EAP-Type=EAP-TLS ->
                        <- PPP EAP-Failure
                        (User Disconnected)

In   the   case   where   server  authentication  is  unsuccessful,  the
conversation will appear as follows:

Authenticating Peer     Authenticator
-------------------     -------------
                        <- PPP LCP Request-EAP
                        auth
PPP LCP ACK-EAP
auth ->
                        <- PPP EAP-Request/
                        Identity
PPP EAP-Response/
Identity (MyID) ->
                        <- PPP EAP-Request/
                        EAP-Type=EAP-TLS
                        (TLS Start)
PPP EAP-Response/
EAP-Type=EAP-TLS
 (TLS client_hello)->
                        <- PPP EAP-Request/
                        EAP-Type=EAP-TLS
                        (TLS server_hello,
                         TLS certificate,
                    [TLS server_key_exchange,]
                    [TLS certificate_request,]



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                     TLS server_hello_done)
PPP EAP-Response/
EAP-Type=EAP-TLS
 (TLS certificate,
 TLS client_key_exchange,
[TLS certificate_verify,]
 TLS change_cipher_spec,
 TLS finished) ->
                        <- PPP EAP-Request/
                        EAP-Type=EAP-TLS
                        (TLS change_cipher_spec,
                         TLS finished)
PPP EAP-Response/
EAP-Type=EAP-TLS
(TLS change_cipher_spec,
TLS finished)
                        <- PPP EAP-Request/
                        EAP-Type=EAP-TLS
PPP EAP-Response/
EAP-Type=EAP-TLS
(TLS Alert message) ->
                        <- PPP EAP-Failure
                        (User Disconnected)

In the case where a previously established session is being resumed, and
both  sides  authenticate  successfully, the conversation will appear as
follows:

Authenticating Peer     Authenticator
-------------------     -------------
                        <- PPP LCP Request-EAP
                        auth
PPP LCP ACK-EAP
auth ->
                        <- PPP EAP-Request/
                        Identity
PPP EAP-Response/
Identity (MyID) ->
                        <- PPP EAP-Request/
                        EAP-Request/
                        EAP-Type=EAP-TLS
                        (TLS Start)
PPP EAP-Response/
EAP-Type=EAP-TLS
(TLS client_hello)->
                        <- PPP EAP-Request/
                        EAP-Type=EAP-TLS
                        (TLS server_hello,



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                        TLS change_cipher_spec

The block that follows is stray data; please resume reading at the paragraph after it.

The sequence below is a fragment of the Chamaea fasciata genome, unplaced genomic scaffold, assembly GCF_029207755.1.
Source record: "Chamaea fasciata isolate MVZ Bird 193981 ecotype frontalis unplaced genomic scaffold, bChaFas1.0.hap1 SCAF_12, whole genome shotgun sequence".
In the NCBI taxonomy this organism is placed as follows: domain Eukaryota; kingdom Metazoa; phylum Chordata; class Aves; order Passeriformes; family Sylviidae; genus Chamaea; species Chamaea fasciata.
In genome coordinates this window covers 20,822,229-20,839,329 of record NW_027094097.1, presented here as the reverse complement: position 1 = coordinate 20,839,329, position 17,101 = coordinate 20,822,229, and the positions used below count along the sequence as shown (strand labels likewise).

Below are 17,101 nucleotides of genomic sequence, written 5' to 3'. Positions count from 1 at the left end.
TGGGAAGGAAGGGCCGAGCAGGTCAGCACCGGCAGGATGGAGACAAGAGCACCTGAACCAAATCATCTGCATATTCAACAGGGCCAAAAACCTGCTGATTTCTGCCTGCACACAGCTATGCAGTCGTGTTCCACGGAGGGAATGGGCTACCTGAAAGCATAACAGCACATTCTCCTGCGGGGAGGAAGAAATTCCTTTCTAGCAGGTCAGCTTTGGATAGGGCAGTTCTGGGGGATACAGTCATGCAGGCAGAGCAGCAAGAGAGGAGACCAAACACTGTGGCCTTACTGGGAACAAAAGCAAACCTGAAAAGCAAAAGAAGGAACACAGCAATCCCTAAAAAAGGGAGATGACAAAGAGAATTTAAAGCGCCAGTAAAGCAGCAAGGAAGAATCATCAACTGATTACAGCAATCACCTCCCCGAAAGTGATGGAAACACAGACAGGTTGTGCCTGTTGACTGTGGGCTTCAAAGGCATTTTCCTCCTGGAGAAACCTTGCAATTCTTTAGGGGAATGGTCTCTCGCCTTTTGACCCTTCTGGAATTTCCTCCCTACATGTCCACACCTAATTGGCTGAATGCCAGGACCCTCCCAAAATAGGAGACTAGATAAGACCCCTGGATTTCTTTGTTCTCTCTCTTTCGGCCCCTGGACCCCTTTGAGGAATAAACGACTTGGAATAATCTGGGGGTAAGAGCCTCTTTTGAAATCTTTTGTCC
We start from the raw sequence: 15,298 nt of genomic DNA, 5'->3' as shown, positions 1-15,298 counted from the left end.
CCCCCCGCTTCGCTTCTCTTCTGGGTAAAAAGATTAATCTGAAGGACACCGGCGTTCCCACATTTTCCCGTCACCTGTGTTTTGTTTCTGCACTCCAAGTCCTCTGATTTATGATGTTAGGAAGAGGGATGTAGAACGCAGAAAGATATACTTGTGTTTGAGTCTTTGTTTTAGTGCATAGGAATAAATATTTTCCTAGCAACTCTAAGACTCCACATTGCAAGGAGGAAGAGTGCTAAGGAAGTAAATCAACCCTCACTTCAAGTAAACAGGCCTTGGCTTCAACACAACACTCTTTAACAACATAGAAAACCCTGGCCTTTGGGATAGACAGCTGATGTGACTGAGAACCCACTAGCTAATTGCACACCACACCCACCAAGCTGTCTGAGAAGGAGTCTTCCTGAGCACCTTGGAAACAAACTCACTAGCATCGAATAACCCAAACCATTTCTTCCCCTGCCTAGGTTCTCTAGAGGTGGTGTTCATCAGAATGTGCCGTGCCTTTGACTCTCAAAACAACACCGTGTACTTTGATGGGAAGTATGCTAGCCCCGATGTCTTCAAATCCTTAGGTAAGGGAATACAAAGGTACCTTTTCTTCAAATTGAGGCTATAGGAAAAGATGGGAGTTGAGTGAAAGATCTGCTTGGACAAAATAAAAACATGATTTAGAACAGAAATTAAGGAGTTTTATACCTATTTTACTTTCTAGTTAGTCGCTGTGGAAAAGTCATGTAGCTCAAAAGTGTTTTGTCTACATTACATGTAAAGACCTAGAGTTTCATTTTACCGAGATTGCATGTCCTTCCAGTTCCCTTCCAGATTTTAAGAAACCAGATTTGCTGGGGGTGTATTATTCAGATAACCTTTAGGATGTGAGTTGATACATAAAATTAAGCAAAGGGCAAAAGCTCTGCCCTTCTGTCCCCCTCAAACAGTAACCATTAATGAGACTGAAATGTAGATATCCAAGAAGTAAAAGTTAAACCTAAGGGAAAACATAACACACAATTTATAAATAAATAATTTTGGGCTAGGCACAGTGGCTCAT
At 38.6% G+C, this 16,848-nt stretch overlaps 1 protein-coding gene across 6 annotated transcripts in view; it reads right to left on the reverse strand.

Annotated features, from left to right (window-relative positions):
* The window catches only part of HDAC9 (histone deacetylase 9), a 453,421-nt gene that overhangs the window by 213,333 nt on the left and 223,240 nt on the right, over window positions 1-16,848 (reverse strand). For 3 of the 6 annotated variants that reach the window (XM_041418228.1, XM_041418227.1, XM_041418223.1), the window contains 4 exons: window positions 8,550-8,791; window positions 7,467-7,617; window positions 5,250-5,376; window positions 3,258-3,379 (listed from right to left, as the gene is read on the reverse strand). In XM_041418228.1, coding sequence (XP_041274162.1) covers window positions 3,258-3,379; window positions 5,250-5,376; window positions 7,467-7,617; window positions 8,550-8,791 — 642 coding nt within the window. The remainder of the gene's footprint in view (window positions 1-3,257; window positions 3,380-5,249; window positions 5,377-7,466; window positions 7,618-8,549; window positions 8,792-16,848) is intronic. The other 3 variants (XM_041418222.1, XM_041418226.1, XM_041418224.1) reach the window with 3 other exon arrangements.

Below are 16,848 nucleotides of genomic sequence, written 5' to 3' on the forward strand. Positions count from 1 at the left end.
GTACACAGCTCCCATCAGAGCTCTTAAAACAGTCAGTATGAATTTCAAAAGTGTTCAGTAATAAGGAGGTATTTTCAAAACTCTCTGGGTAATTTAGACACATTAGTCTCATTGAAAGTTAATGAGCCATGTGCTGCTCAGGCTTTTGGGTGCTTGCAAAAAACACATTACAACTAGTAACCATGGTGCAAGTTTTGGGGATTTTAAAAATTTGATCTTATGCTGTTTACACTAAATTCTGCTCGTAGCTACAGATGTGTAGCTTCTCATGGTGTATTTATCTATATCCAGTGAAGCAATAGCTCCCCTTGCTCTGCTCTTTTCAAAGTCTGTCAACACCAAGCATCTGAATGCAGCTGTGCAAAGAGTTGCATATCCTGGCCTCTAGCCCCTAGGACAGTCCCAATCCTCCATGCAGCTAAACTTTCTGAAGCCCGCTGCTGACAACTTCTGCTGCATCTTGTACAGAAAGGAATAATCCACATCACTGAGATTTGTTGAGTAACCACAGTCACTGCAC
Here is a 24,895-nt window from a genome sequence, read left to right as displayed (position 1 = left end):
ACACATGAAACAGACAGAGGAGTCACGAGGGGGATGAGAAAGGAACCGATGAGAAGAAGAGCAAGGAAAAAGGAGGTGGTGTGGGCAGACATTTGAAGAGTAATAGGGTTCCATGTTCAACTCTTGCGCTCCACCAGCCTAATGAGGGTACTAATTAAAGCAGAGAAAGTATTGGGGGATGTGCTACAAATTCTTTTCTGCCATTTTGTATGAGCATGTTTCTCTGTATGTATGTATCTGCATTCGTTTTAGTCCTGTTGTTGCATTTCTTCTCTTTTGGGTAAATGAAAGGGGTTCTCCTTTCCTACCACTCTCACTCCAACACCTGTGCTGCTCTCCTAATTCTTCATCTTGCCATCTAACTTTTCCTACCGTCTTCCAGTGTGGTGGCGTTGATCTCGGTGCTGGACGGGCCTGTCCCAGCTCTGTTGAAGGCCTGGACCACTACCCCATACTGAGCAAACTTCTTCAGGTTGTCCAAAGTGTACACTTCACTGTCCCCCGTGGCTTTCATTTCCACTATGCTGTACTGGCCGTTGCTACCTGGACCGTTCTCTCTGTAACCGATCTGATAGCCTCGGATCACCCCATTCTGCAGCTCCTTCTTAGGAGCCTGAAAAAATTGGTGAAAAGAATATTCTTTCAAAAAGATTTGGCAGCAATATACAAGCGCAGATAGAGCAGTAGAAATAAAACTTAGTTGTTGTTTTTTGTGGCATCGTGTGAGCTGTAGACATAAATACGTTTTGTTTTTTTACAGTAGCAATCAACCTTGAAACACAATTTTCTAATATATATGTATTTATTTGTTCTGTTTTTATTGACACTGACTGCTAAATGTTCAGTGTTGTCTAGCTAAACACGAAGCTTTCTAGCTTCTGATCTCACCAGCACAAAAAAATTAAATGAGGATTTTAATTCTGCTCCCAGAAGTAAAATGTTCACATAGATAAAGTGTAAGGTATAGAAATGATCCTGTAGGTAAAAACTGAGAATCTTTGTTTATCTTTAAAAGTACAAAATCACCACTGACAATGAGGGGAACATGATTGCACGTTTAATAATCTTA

TLS finished)
PPP EAP-Response/
EAP-Type=EAP-TLS
(TLS change_cipher_spec,
 TLS finished) ->
                        <- PPP EAP-Success
PPP Authentication
Phase complete,
NCP Phase starts

ECP negotiation

CCP negotiation

In the case where a previously established session is being resumed, and
the server authenticates to the client successfully but the client fails
to authenticate to the server, the conversation will appear as follows:

Authenticating Peer     Authenticator
-------------------     -------------
                        <- PPP LCP Request-EAP
                        auth
PPP LCP ACK-EAP
auth ->
                        <- PPP EAP-Request/
                        Identity
PPP EAP-Response/
Identity (MyID) ->
                        <- PPP EAP-Request/
                        EAP-Request/
                        EAP-Type=EAP-TLS
                        (TLS Start)
PPP EAP-Response/
EAP-Type=EAP-TLS
(TLS client_hello) ->
                        <- PPP EAP-Request/
                        EAP-Type=EAP-TLS
                        (TLS server_hello,
                         TLS change_cipher_spec,
                         TLS finished)
PPP EA-Response/
EAP-Type=EAP-TLS
(TLS change_cipher_spec,
 TLS finished) ->
                        <- PPP EAP-Request
                        EAP-Type=EAP-TLS
                        (TLS Alert message)



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PPP EAP-Response
EAP-Type=EAP-TLS ->
                         <- PPP EAP-Failure
                         (User Disconnected)

In the case where a previously established session is being resumed, and
the  server authentication is unsuccessful, the conversation will appear
as follows:

Authenticating Peer     Authenticator
-------------------     -------------
                        <- PPP LCP Request-EAP
                        auth
PPP LCP ACK-EAP
auth ->
                        <- PPP EAP-Request/
                        Identity
PPP EAP-Response/
Identity (MyID) ->
                        <- PPP EAP-Request/
                        EAP-Request/
                        EAP-Type=EAP-TLS
                        (TLS Start)
PPP EAP-Response/
EAP-Type=EAP-TLS
(TLS client_hello)->
                        <- PPP EAP-Request/
                        EAP-Type=EAP-TLS
                        (TLS server_hello,
                         TLS change_cipher_spec,
                         TLS finished)
PPP EAP-Response/
EAP-Type=EAP-TLS
(TLS change_cipher_spec,
TLS finished)
                        <- PPP EAP-Request/
                        EAP-Type=EAP-TLS
PPP EAP-Response/
EAP-Type=EAP-TLS
(TLS Alert message) ->
                        <- PPP EAP-Failure
                        (User Disconnected)


6.  Detailed description of the EAP-TLS protocol






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6.1.  PPP EAP TLS Packet Format

A summary of the PPP EAP TLS Request/Response  packet  format  is  shown
below.  The fields are transmitted from left to right.

 0                   1                   2                   3
 0 1 2 3 4 5 6 7 8 9 0 1 2 3 4 5 6 7 8 9 0 1 2 3 4 5 6 7 8 9 0 1
+-+-+-+-+-+-+-+-+-+-+-+-+-+-+-+-+-+-+-+-+-+-+-+-+-+-+-+-+-+-+-+-+
|     Code      |   Identifier  |            Length             |